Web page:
PORTLAND, Ore. - The Oregon Department of Environmental Quality issued an air quality advisory Thursday for Central and Eastern Oregon due to wildfire smoke, as state and local health officials urge residents throughout much of Oregon to take health precautions.
Air quality is unhealthy for sensitive populations throughout Central and Eastern Oregon, including the communities of Sisters, The Dalles, Baker City, Pendleton and La Grande. DEQ along with the Southwest Clean Air Agency in Washington and the Lane Regional Air Protection issued an air pollution advisory for Portland, Vancouver, Salem, Eugene and Medford on Wednesday. That advisory is expected to last through Tuesday.
While residents can view current air quality conditions at http://www.deq.state.or.us/aqi/, it's important to remember that Oregon's monitoring network does not capture air quality conditions in all communities. Many smaller communities are currently experiencing unhealthy air quality, though they may not be close to a monitor. It's important for residents to gauge air quality conditions where they live and take appropriate actions to protect themselves.
People can take the following precautions:
-Be aware of smoke concentrations in your area and avoid the places with highest concentrations.
-Avoid strenuous outdoor activity in smoky conditions.
-If you have heart disease, asthma or other respiratory ailments, or are over 65, you have a higher risk of illness from wildfire smoke. Small children and pregnant women are also at increased risk. People in any of these groups might consider leaving the area until air quality improves.
-People suffering from asthma or other respiratory problems should follow their breathing management plans or contact their healthcare providers.
Remember, local smoke levels can rise and fall rapidly, depending on weather factors including wind direction.
Visit the Oregon Smoke Blog for more information: http://oregonsmoke.blogspot.com/
The National Weather Service said the air quality alert for Central Oregon lasts through noon Saturday, due to smoke not only from Oregon wildfires but also ones in eastern Washington. British Columbia and Montana, as north to northeast winds push smoke around the area.
Air quality will vary between good and unhealthy, depending on wind direction and time of day.
Pollutants in smoke can cause burning eyes, runny nose and aggravate heart and lung diseases and other serious health problems.
Children, the elderly and individuals with respiratory illnesses are most at risk of serious health effects. If you experience respiratory distress, you should speak with your physician and follow their advice.
Limit outdoor activities and keep children indoors if it is smoky, forecasters said.
Also, Crook County health officials issued the following Thursday:
County public health officials want to remind people across the state to take precautions as smoke from multiple wildfires around Oregon and Washington affects the air quality. The combination of high temperatures and wildfire smoke around the area may increase the risk of illness especially for older adults, young children, and people with asthma, respiratory, or heart conditions.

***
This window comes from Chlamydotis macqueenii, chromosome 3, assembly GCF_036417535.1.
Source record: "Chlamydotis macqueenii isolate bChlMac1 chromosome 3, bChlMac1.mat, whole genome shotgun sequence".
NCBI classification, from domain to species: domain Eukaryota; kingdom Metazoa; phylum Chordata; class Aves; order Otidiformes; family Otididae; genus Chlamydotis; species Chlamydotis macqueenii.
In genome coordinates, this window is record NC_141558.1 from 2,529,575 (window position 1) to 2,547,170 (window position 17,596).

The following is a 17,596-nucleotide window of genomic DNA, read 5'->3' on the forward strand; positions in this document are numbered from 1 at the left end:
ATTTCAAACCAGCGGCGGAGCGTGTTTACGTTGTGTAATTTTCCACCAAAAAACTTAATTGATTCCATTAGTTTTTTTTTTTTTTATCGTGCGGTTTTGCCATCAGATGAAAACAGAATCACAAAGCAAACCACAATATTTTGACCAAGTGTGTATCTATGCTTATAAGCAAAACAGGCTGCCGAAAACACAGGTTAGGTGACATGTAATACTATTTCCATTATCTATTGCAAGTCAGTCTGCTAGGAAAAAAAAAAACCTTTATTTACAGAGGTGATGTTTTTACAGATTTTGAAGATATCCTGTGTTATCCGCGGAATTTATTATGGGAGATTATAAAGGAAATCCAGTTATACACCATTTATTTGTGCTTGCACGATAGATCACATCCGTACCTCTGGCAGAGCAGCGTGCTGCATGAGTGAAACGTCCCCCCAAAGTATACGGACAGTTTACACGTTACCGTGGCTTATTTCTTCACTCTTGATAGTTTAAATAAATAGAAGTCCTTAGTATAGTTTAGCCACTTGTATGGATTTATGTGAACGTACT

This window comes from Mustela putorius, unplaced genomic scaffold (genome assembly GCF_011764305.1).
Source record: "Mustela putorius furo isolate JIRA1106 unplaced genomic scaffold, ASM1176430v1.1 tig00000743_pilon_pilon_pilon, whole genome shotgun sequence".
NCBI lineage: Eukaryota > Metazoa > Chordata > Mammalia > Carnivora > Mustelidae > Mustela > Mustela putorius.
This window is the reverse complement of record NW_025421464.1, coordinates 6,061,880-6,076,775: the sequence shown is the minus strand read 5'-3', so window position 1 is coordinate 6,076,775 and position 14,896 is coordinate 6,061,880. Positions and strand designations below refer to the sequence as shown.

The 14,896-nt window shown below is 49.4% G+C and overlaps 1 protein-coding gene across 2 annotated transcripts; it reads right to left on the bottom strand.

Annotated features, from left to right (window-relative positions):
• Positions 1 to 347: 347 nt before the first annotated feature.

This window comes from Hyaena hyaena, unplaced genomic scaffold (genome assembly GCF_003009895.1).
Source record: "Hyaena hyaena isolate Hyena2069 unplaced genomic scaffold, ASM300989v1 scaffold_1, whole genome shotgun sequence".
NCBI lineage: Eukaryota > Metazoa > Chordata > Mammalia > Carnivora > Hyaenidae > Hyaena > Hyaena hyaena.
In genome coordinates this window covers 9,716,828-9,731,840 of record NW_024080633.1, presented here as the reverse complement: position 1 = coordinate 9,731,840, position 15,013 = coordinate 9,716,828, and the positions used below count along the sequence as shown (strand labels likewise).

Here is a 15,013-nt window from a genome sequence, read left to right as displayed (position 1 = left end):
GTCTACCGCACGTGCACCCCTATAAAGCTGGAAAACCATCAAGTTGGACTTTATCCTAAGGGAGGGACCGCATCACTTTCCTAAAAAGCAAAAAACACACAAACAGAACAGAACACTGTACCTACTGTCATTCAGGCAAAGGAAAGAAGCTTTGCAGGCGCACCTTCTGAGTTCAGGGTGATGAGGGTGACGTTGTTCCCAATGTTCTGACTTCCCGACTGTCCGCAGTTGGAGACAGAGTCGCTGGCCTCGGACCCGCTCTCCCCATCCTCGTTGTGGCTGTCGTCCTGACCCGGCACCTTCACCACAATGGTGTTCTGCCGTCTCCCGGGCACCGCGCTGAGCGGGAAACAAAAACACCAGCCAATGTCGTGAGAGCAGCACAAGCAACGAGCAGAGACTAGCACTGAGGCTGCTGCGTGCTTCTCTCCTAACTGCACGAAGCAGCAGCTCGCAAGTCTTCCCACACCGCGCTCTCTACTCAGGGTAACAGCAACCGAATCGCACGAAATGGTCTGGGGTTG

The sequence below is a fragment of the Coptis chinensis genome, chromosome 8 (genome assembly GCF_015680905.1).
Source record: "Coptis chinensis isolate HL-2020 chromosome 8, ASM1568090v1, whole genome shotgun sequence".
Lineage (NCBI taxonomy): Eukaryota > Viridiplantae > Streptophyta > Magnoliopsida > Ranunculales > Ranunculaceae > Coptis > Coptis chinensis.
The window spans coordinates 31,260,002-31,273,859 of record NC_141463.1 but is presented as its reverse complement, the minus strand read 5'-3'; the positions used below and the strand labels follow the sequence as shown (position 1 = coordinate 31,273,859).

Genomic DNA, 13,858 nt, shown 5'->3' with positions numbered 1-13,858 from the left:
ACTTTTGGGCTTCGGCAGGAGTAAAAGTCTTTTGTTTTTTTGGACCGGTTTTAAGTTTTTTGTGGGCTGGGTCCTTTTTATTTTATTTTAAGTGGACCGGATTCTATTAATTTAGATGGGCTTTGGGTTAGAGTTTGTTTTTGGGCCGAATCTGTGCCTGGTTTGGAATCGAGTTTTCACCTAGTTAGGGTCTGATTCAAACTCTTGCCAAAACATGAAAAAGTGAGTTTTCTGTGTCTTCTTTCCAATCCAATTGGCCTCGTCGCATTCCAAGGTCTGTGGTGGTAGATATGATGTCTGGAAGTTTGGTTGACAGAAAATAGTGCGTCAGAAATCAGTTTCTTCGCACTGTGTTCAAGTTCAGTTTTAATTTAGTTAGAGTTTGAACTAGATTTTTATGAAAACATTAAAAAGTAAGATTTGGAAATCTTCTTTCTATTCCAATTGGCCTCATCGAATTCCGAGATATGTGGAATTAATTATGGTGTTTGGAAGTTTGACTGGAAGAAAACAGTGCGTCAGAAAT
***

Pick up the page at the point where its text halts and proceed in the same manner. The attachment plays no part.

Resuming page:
Public health officials urge all residents to take the following precautions to avoid health problems during hot, smoky conditions.
o Reduce the amount of time spent outdoors. This can usually provide some protection, especially in a tightly closed, air-conditioned house in which the air conditioner can be set to re-circulate air instead of bringing in outdoor air.
o Reduce the amount of time engaged in vigorous outdoor physical activity. This can be an important and effective strategy to decrease exposure to inhaled air pollutants and minimize health risks during a smoke event.
o Reduce other sources of indoor air pollution such as burning cigarettes and candles; using gas, propane, and wood burning stoves and furnaces; cooking; and vacuuming.
o Individuals with heart disease or lung diseases such as asthma should follow their health care providers’ advice about prevention and treatment of symptoms.
Also things to consider:
· Remember to stay hydrated. Drink between 2-4 cups of water per hour if working outdoors.
· Apply sunscreen with SPF 15 or more 10 minutes before going out; re-apply every two hours.
· Wear loose, lightweight, light-colored clothing.
· Take cool showers to lower your body temperature.
· Never leave infants, children, or pets in a parked car.
· Always wear a life jacket if you are on the water. Remember to be safe around water.
· Check on at-risk friends, family, and neighbors.
· Know symptoms of Heat Exhaustion (heavy sweating, weakness, pale and clammy, fainting and vomiting).
· Know symptoms of Heat Stroke (high body temperature, hot and dry skin, rapid pulse) and call for help.